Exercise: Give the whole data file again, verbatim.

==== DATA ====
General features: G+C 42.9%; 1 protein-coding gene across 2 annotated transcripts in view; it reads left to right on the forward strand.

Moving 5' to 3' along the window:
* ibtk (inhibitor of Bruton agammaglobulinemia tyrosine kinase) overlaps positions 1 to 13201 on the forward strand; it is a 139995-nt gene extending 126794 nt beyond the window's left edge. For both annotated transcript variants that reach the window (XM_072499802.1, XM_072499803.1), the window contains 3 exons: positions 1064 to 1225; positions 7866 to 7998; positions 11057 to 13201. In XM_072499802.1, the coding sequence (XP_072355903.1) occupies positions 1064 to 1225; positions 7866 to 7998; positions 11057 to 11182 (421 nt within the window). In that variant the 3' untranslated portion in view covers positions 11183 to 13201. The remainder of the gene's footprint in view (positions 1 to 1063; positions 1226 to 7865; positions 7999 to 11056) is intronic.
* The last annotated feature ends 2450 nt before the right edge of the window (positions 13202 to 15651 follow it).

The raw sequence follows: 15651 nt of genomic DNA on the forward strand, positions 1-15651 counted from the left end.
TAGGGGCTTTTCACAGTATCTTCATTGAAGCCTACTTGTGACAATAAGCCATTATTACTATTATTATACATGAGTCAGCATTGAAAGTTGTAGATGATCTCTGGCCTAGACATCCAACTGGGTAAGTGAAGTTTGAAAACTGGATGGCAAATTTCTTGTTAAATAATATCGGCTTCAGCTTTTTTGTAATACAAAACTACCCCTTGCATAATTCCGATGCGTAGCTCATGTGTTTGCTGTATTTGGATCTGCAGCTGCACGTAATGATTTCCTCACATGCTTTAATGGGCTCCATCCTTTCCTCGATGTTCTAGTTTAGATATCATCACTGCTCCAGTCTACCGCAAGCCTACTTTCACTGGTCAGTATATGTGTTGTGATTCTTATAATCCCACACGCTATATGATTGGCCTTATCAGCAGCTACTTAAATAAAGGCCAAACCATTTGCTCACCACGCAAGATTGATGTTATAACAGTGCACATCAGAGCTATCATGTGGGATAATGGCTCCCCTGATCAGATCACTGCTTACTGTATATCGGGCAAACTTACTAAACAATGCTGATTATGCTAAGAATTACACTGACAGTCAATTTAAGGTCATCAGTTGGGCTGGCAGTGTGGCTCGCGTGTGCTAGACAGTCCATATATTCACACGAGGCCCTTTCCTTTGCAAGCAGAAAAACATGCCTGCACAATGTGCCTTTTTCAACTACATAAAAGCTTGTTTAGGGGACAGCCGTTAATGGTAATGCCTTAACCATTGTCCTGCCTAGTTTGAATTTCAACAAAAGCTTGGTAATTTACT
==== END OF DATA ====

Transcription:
General features: G+C 42.9%; 1 protein-coding gene across 2 annotated transcripts in view; it reads left to right on the forward strand.

Moving 5' to 3' along the window:
* ibtk (inhibitor of Bruton agammaglobulinemia tyrosine kinase) overlaps positions 1 to 13201 on the forward strand; it is a 139995-nt gene extending 126794 nt beyond the window's left edge. For both annotated transcript variants that reach the window (XM_072499802.1, XM_072499803.1), the window contains 3 exons: positions 1064 to 1225; positions 7866 to 7998; positions 11057 to 13201. In XM_072499802.1, the coding sequence (XP_072355903.1) occupies positions 1064 to 1225; positions 7866 to 7998; positions 11057 to 11182 (421 nt within the window). In that variant the 3' untranslated portion in view covers positions 11183 to 13201. The remainder of the gene's footprint in view (positions 1 to 1063; positions 1226 to 7865; positions 7999 to 11056) is intronic.
* The last annotated feature ends 2450 nt before the right edge of the window (positions 13202 to 15651 follow it).

The raw sequence follows: 15651 nt of genomic DNA on the forward strand, positions 1-15651 counted from the left end.
TAGGGGCTTTTCACAGTATCTTCATTGAAGCCTACTTGTGACAATAAGCCATTATTACTATTATTATACATGAGTCAGCATTGAAAGTTGTAGATGATCTCTGGCCTAGACATCCAACTGGGTAAGTGAAGTTTGAAAACTGGATGGCAAATTTCTTGTTAAATAATATCGGCTTCAGCTTTTTTGTAATACAAAACTACCCCTTGCATAATTCCGATGCGTAGCTCATGTGTTTGCTGTATTTGGATCTGCAGCTGCACGTAATGATTTCCTCACATGCTTTAATGGGCTCCATCCTTTCCTCGATGTTCTAGTTTAGATATCATCACTGCTCCAGTCTACCGCAAGCCTACTTTCACTGGTCAGTATATGTGTTGTGATTCTTATAATCCCACACGCTATATGATTGGCCTTATCAGCAGCTACTTAAATAAAGGCCAAACCATTTGCTCACCACGCAAGATTGATGTTATAACAGTGCACATCAGAGCTATCATGTGGGATAATGGCTCCCCTGATCAGATCACTGCTTACTGTATATCGGGCAAACTTACTAAACAATGCTGATTATGCTAAGAATTACACTGACAGTCAATTTAAGGTCATCAGTTGGGCTGGCAGTGTGGCTCGCGTGTGCTAGACAGTCCATATATTCACACGAGGCCCTTTCCTTTGCAAGCAGAAAAACATGCCTGCACAATGTGCCTTTTTCAACTACATAAAAGCTTGTTTAGGGGACAGCCGTTAATGGTAATGCCTTAACCATTGTCCTGCCTAGTTTGAATTTCAACAAAAGCTTGGTAATTTACT